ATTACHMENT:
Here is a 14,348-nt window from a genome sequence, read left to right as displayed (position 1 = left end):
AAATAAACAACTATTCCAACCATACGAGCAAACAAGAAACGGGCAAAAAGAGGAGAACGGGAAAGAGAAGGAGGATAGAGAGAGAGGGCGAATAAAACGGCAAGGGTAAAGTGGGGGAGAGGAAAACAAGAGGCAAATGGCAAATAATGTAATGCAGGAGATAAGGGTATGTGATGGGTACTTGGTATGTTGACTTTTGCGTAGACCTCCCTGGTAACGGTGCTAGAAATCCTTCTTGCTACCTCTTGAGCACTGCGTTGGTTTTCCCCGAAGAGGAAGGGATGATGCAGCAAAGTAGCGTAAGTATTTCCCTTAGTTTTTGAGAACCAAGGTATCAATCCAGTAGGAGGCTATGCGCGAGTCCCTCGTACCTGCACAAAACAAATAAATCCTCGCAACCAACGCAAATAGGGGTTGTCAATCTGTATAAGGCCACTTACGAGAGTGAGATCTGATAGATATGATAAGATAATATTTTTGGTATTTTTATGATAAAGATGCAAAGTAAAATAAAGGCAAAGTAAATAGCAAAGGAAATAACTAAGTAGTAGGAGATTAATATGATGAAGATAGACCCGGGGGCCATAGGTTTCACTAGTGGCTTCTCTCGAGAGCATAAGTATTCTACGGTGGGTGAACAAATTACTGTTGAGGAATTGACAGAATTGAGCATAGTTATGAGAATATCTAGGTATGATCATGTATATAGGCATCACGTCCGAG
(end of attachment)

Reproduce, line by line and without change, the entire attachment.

Here is a 14,348-nt window from a genome sequence, read left to right as displayed (position 1 = left end):
AAATAAACAACTATTCCAACCATACGAGCAAACAAGAAACGGGCAAAAAGAGGAGAACGGGAAAGAGAAGGAGGATAGAGAGAGAGGGCGAATAAAACGGCAAGGGTAAAGTGGGGGAGAGGAAAACAAGAGGCAAATGGCAAATAATGTAATGCAGGAGATAAGGGTATGTGATGGGTACTTGGTATGTTGACTTTTGCGTAGACCTCCCTGGTAACGGTGCTAGAAATCCTTCTTGCTACCTCTTGAGCACTGCGTTGGTTTTCCCCGAAGAGGAAGGGATGATGCAGCAAAGTAGCGTAAGTATTTCCCTTAGTTTTTGAGAACCAAGGTATCAATCCAGTAGGAGGCTATGCGCGAGTCCCTCGTACCTGCACAAAACAAATAAATCCTCGCAACCAACGCAAATAGGGGTTGTCAATCTGTATAAGGCCACTTACGAGAGTGAGATCTGATAGATATGATAAGATAATATTTTTGGTATTTTTATGATAAAGATGCAAAGTAAAATAAAGGCAAAGTAAATAGCAAAGGAAATAACTAAGTAGTAGGAGATTAATATGATGAAGATAGACCCGGGGGCCATAGGTTTCACTAGTGGCTTCTCTCGAGAGCATAAGTATTCTACGGTGGGTGAACAAATTACTGTTGAGGAATTGACAGAATTGAGCATAGTTATGAGAATATCTAGGTATGATCATGTATATAGGCATCACGTCCGAG